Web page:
Not to run this space into Grizzly Bear overload, especially since I quite honestly haven’t ever given them the proper attention they’ve deserved in my own musical rotation, but since running into the video above yesterday afternoon, I’ve been as utterly disgusted as I am transfixed, and unless and until I work out exactly why that is I’m losing more sleep than normal.
First off, Grizzly Bear’s no stranger to that interplay of the grotesque and the gorgeous — see Wanderlust-directors Encyclopedia Pictura’s gloriously anatomical/biological video for their earlier single Knife, but there’s something even more deeply disquieting for all its initial mundanity about this latest Two Weeks clip, directed by Patrick Daughters (he of Feist’s moving sidewalk musical, and he who helped bring Marcel Dzama‘s drawings to life for GB-related band Department of Eagles) that won’t unseat itself from my craw.
So what is it? There’s an instant uncanny-valley repulsion that takes hold as soon as their faces — which, seated left to right, go Chris Taylor, Ed Droste, Christopher Bear, and Daniel Rossen — come into focus. Here’s my thought process, unfettered from actually google-searching to see if Daughters has already broken the video down in a million other places: first, there’s the too-prim glee-club cherubim anachronism of their get-up — they are, in their natural habitat, significantly more suitably scruffed. But are their eyes enlarged to Margaret-Keane-ly disproportion? Chris B., in particular, can’t be as doe-eyed up close and in person, but that doesn’t seem to be a trait that carries across the line.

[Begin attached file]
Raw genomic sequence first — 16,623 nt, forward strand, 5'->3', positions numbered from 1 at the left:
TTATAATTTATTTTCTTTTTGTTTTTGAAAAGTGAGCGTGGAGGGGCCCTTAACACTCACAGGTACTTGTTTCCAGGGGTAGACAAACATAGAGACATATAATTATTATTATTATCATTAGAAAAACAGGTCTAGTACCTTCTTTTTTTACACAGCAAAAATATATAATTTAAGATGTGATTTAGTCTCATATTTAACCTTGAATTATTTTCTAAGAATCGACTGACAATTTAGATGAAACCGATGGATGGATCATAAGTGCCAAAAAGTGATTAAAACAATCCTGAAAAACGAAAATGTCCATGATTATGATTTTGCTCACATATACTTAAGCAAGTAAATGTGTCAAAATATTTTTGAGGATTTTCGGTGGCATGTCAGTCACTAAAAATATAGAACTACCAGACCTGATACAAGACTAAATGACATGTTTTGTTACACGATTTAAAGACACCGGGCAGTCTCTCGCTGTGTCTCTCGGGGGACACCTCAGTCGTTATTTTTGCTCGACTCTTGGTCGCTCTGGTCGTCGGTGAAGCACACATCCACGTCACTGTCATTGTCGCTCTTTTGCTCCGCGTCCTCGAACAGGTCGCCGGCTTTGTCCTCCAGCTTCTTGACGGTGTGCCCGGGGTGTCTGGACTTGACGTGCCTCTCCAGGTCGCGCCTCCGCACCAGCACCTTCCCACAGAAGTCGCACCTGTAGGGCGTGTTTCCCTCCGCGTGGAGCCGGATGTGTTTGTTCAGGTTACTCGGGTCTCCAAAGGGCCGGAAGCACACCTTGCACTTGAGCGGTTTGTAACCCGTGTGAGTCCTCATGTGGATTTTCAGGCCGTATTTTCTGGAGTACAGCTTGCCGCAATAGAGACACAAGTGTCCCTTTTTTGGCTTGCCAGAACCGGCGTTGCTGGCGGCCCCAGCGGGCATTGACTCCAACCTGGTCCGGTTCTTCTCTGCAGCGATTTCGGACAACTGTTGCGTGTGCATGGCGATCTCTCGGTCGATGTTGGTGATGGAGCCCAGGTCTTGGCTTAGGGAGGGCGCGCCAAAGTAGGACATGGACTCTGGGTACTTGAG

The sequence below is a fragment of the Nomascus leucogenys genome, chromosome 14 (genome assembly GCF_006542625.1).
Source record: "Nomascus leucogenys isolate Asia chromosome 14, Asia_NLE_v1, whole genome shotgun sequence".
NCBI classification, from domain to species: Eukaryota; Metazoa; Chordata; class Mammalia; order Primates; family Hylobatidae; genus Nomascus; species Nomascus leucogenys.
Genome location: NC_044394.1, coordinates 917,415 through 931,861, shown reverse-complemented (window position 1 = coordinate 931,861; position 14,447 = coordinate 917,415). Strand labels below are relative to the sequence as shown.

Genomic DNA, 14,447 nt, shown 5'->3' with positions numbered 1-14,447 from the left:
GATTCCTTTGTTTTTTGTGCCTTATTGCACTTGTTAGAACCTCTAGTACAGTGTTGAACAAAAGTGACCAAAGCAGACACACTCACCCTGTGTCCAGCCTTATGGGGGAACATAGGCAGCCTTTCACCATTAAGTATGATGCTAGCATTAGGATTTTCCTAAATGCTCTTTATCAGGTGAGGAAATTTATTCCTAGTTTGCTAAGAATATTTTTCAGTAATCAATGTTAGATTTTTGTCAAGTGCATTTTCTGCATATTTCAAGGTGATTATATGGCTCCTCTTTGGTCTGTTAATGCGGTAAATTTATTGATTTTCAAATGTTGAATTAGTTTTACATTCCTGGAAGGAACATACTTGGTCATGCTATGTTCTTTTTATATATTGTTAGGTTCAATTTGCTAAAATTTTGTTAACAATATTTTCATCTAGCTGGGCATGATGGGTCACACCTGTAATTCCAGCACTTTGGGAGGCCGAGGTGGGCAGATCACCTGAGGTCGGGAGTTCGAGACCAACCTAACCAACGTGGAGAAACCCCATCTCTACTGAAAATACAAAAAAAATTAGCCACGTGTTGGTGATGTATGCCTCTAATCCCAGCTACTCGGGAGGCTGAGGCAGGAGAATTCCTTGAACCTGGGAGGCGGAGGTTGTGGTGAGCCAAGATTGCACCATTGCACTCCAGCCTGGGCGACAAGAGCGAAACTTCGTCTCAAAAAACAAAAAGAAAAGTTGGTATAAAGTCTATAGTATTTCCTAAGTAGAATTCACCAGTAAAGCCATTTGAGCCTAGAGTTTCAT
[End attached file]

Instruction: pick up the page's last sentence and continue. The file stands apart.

And is it just stage direction that their eyes continually blink out of sequence? On my 13th viewing last night, I sat trying to deliberately ape the right-to-left delay, which is theoretically possible, but looks too natural here. So: could it be that Daughters shot multiple takes of their faces and composited their parts back on one head? If so, he did a masterful job of seaming everything together, as I couldn’t spot even a pixel-off shift during the whole take.
So is it, then, just the dichotomy of overcranked/normal-frame sequences put out of order, that their mouths move at human speed while their eyes take twice as long? Or simply that same unbroken gaze that made BOB’s Twin Peaks appearances so consistently horrifying? There is something subtley Lynch-ian about the video’s first half, something unsettlingly glacially paced — the unflinching OH!Mikey-ian stillness (and perhaps occasionally, ala Lynch, displayed in reverse?) — that your brain wants to work more quickly at processing, but the images won’t let it.
So what is it, then? As many times as I watch it I still can’t manage to work it out. Please, anyone with answers or theories, leave them via the comments below.